Mermel's final argument relating to jurisdiction depends on a choice of law provision in the Engagement Letter stipulating that "[a]ny dispute or legal issue arising from these terms of business or the engagement letter will be determined by the laws of the State of Connecticut, without reference to the principles of conflicts of laws of the State of Connecticut." Compl. at Ex. A. As an initial matter, plaintiff's anticybersquatting claim does not "aris[e]" from the terms of the parties' attorney-client relationship or the Engagement Letter. Therefore, the Engagement Letter's choice of law provision does not cover this dispute. Moreover, even if the clause were applicable here, it would govern only which state's law this Court must apply and therefore would not bar this Court's exercise of jurisdiction. See Executive Telecard, Ltd. v. Engelman, 1996 WL 191967, at *3 (S.D.N.Y. Apr. 19, 1996).

         II. Failure to State a Claim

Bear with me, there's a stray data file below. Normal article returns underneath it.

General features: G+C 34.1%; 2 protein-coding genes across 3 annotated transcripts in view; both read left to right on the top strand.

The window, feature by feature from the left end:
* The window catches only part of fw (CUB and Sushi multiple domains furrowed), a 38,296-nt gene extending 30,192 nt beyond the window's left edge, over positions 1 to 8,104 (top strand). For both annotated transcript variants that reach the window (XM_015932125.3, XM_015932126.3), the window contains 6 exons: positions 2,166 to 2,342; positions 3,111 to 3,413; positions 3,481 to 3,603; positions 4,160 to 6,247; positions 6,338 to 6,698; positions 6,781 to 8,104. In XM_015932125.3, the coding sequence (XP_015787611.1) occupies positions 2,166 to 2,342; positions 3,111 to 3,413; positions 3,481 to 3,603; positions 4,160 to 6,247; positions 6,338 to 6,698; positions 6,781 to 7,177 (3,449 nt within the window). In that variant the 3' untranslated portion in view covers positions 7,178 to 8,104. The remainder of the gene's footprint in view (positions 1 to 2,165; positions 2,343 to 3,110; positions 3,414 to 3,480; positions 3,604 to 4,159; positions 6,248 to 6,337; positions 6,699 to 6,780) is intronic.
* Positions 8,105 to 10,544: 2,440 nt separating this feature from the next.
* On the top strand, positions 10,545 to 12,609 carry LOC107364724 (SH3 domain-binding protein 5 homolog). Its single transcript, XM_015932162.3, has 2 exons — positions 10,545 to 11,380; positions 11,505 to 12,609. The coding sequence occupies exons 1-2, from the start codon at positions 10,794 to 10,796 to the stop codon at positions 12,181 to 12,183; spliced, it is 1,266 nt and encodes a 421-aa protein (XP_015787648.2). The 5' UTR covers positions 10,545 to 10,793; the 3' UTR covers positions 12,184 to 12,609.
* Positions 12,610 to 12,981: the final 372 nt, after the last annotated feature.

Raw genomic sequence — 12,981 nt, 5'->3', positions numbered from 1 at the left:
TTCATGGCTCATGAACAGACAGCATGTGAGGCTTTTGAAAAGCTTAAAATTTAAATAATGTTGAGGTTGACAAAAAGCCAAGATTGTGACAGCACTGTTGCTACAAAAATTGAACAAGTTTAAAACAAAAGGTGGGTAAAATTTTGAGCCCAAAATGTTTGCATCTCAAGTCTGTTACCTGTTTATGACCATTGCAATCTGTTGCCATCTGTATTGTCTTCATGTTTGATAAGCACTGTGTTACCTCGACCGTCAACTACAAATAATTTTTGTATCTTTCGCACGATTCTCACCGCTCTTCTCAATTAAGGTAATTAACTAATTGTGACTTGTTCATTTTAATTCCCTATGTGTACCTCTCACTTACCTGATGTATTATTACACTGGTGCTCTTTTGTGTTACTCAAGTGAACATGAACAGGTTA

Mermel's motion to dismiss under Federal Rule of Civil Procedure 12(b)(6) presents a closer question. To survive a motion to dismiss for failure to state a claim under Rule 12(b) (6), "a complaint must contain sufficient factual matter, accepted as true, to 'state a claim to relief that is plausible on its face.'" Ashcroft v. Iqbal, 556 U.S. 662, 678 (2009) (quoting Bell Atl. Corp. v. Twombly, 550 U.S. 544, 570 (2007)). Mere conclusory statements in a complaint and "formulaic recitation[s] of the elements of a cause of action" are not sufficient. Twombly, 550 U.S. at 555.

         In considering a Rule 12(b)(6) motion, while the court generally looks to "the allegations on the face of the complaint, " "the court may permissibly consider . . . [d]ocuments that are attached to the complaint or incorporated in it by reference, " which "are deemed part of the pleading." Roth v. Jennings, 489 F.3d 499, 509 (2d Cir. 2007) .